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Dulce Et Decorum Est by Wilfred Owen

If I was to create an advertisement for television based on the poem Dulce Et Decorum Est by Wilfred Owen I would start with an aerial shot of a graveyard, the shot would be in colour, and at the bottom right of the screen where there would be a path leading along the graves, the only sound that can be heard is that of bird chirping and fluttering, I would then have the camera begin to spiral round the graveyard, slowly lowering itself, but always keeping on the old man, until it was level with his head where it would then slowly zoom until his face entered the picture, where it would then stop.

I would then switch to a camera that has the old man in a shot at which it can see the whole of the man, he is stood in a black suit and is looking down upon a grave, we cannot see the grave but the look on the old mans face gives the impression that it was someone he cared about deeply. He begins to tremble and the camera returns to the shot of his face, paying close attention to his eyes, it slowly moves forward until they fill the shot, he closes them tightly, the camera fades to black.

When the picture returns it is in black and white, and we see the same pair of eyes, but when their owner was younger, still closed they open to the sound of an explosion, the camera moves back further to show a soldier, sat in a trench with gun by his side, with soldiers all around him coughing and shouting, we hear heavy shelling, the noise lowers as we hear a voice saying Bent Over, Like Old Beggars Sacks

The voice is of an old man, low and soft, the voice pauses, the sound is still love with a low, a slow mainly violin type of music playing in the background, a person with a clipboard passes in front of the young man, we can only see him from the waste down, he stops in front of the man and we hear a muffled talking, the look on the a mans face changes to a look of sadness. He gets up and begins walking along the boggy trench, the voice returns Knock-kneed, Coughing Like Hags, We Cursed Through Sludge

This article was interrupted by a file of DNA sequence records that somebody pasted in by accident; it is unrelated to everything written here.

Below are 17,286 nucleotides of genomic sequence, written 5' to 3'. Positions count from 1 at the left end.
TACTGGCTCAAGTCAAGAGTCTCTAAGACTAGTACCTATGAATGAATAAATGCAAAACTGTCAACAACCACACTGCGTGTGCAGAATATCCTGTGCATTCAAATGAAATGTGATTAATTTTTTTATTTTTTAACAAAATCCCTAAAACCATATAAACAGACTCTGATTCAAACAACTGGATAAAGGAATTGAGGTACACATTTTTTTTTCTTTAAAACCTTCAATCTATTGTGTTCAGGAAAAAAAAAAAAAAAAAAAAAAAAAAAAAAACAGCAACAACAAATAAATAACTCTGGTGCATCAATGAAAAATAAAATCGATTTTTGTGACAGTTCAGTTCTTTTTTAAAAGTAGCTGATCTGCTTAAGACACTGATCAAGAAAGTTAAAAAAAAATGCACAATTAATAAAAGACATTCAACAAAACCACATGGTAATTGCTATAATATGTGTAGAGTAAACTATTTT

By this point the man has joined another group of men, the camera is still a full body shot from behind, they begin to climb quickly, Till On Haunting Flares We Turned Our Back, And Towards Our Distant Rest Began To Trudge By this point the man is running down the trench and we can see from a first-person point of view, the camera turns right as if his head was turning and we see just over the top of the trench, a group of soldiers running a short distance away, they are hit by a shell and blown to pieces, his head looks forward again for a while, then turns right and sees a man fall, he has been shot,

Men Marched Asleep, Many Had Lost Their Boots, But Limped On, Blood Shod, All Went Lame, All Blind The soldier is beginning to slow, the camera looks down to see the mans hands trembling on his knees, he looks back up and runs to a small alcove, where a few more of his battalion had gathered. Drunk With Fatigue; Deaf Even To The Hoots Of Gas Shells Dropping Behind The soldier is looking up to the sky, giving the impression he is leaning on the side of the trench gathering his energy, we hear the hum of a siren in the distance, one of his fellow soldiers screams GAS! GAS! Quick Boys!